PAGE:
Teen’s suicide highlights tragic student vulnerability
The shock suicide of a "very successful, involved and respected" Year 11 student at Kelvin Grove State College three years ago not only rocked the school community but amplified the vulnerability of five other teenagers at the school.
It comes as The Courier-Mail learns children as young as nine are being screened for depression as Queensland schools urgently implement new ways to tackle a youth suicide "epidemic".
Executive principal Llew Paulger said the death came "completely out of the blue" and "the wave through the college was enormous".
"At the time of that incident we were watching five other students closely, and for them it was a real trigger to exacerbate their vulnerabilities," Mr Paulger said.
"But we knew about these students, and we had layers of support, both internal and external, around them, and they made it through."
For Mr Paulger, who has been at the helm of one of Queensland's largest schools since 2015, said "millions of dollars every year" had been spent on student mental wellbeing, which had become more important than academic results.
"You can't access the magic in the classroom if you are not emotionally well - we don't shy away from academic excellence but we focus firstly on mental health."
In a school of 3600 students, aged five to 18 and representing 67 nationalities, the core message is connection.
"In the middle and senior schools where students have more than one teacher, we have an overt focus - that every child should hear their name said every day in every class.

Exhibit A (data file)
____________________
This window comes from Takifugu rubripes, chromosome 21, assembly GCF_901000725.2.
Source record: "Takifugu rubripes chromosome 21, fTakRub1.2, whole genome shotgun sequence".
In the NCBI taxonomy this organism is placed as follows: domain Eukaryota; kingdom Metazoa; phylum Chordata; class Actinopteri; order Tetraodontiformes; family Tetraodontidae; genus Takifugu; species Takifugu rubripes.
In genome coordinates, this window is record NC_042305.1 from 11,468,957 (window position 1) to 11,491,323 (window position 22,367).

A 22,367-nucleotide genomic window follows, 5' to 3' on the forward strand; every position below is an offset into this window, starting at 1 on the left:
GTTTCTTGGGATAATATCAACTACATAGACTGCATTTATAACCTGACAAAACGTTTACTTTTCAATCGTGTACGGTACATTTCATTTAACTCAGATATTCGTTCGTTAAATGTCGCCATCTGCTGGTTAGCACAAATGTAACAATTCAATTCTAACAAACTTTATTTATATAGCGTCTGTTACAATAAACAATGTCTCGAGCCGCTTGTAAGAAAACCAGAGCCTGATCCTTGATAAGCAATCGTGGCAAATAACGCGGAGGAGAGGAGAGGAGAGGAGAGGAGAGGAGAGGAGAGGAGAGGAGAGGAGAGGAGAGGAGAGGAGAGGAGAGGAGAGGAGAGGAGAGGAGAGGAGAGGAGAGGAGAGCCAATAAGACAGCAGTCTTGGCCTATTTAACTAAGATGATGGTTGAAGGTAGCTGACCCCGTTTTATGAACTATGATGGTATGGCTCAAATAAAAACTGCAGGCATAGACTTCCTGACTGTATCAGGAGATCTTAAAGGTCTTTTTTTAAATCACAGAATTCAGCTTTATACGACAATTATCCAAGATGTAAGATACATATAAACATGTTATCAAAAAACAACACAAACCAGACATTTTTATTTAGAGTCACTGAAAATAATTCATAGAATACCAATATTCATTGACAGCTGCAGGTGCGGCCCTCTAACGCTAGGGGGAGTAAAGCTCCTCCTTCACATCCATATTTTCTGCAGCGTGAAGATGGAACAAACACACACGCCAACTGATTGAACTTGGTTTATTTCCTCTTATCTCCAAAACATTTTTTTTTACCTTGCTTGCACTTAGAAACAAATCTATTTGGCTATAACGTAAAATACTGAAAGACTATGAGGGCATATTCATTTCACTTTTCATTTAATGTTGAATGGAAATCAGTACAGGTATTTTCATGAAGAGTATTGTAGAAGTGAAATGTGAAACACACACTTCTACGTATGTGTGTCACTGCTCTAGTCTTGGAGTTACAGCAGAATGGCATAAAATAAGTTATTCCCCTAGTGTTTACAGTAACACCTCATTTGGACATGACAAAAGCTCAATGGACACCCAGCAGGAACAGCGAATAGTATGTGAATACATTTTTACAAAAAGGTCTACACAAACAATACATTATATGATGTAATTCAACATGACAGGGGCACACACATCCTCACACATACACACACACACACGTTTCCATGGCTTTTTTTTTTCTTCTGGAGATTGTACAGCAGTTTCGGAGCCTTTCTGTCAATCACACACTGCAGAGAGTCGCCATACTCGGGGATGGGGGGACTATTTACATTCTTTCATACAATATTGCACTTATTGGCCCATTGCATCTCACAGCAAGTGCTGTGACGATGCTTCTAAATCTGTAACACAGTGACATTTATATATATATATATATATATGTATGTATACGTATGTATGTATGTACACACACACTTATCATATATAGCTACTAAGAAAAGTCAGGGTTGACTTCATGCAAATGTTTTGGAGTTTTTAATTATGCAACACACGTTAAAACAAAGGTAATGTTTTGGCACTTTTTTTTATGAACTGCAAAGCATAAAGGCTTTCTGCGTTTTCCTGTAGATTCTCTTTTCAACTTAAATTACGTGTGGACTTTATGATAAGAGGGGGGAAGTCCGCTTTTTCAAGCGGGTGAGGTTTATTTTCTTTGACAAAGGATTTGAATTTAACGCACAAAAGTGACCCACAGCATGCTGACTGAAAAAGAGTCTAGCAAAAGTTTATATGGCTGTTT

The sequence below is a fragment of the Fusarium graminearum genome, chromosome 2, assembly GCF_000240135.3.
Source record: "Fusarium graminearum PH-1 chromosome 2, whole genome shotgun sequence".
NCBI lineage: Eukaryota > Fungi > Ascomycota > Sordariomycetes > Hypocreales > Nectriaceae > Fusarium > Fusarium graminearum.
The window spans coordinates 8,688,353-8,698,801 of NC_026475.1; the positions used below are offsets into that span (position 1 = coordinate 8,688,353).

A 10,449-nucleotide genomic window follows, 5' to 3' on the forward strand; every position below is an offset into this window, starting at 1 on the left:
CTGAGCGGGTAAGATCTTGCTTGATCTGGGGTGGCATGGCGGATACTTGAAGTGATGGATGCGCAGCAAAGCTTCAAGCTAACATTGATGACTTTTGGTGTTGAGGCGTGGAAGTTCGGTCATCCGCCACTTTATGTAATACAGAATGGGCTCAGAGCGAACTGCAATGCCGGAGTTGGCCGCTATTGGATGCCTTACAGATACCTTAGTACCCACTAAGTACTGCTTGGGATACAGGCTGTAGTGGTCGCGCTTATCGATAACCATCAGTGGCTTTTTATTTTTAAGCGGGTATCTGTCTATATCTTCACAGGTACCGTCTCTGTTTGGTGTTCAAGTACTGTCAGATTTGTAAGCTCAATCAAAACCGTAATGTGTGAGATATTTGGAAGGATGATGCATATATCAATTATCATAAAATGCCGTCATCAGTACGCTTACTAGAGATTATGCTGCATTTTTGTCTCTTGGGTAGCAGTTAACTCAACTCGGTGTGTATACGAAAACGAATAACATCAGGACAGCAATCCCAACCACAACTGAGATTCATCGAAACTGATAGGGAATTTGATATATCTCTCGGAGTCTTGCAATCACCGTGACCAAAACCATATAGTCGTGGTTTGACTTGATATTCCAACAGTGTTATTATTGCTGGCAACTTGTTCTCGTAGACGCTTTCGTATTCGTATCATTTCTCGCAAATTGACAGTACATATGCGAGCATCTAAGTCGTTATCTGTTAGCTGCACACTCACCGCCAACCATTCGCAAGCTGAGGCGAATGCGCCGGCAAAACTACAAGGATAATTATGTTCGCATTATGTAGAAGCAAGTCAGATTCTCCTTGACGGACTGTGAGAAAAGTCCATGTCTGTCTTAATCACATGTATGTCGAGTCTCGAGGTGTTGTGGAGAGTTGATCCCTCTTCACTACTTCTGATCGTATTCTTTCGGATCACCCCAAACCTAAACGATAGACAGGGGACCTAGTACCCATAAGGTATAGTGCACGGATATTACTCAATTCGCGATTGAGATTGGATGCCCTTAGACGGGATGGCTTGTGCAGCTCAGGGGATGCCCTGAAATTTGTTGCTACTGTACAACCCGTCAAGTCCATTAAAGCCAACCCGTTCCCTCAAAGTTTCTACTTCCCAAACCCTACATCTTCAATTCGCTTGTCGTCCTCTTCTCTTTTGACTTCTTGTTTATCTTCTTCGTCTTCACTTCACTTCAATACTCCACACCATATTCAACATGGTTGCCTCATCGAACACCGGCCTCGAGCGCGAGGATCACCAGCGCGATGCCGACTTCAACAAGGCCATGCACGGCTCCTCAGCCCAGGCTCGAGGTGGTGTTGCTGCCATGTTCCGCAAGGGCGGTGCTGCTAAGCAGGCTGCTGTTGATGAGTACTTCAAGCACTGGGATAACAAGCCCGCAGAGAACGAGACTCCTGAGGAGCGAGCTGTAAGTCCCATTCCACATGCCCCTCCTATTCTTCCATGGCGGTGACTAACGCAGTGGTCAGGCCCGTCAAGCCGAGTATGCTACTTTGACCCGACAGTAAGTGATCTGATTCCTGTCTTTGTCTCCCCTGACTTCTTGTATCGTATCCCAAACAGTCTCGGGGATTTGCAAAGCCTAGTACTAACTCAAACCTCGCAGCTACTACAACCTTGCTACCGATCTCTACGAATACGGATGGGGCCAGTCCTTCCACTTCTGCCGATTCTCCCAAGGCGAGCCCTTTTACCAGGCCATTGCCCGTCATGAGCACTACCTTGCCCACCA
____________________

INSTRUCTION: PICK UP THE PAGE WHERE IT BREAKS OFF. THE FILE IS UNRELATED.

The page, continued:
"People might think it's simplistic but it's not; how can you feel connected if no-one knows your name?"
Kelvin Grove State College has huge year levels of up to 500 students, but there are several coordinators in each to build close bonds.
"We have layers and layers of people to create genuine interaction," Mr Paulger said.
"In a school this size it could otherwise be easy for students to become invisible.
"Right from Prep, students are taught 'you're a KG kid'; we are constantly checking in."
The memorial for the lost Year 11 student was held on school grounds so students and teachers could mourn together and also "celebrate that wonderful young life".
"It's not about hiding from those issues, it's about making sure people understand there is always someone who will listen, and schools do that brilliantly well, I think," Mr Paulger said.
"What will often be found months after, when families reflect on other incidents that have absolutely nothing to do with school, the trigger is external.
"Many of the vulnerabilities and insecurities young people have are because of a perception they have to keep up with this or that image.
"We say to them, 'find your tribe, people who will wrap around you and positively support you'."
The Suicide Call Back service is on 1300 659 467.
Originally published as Teen's suicide highlights tragic student vulnerability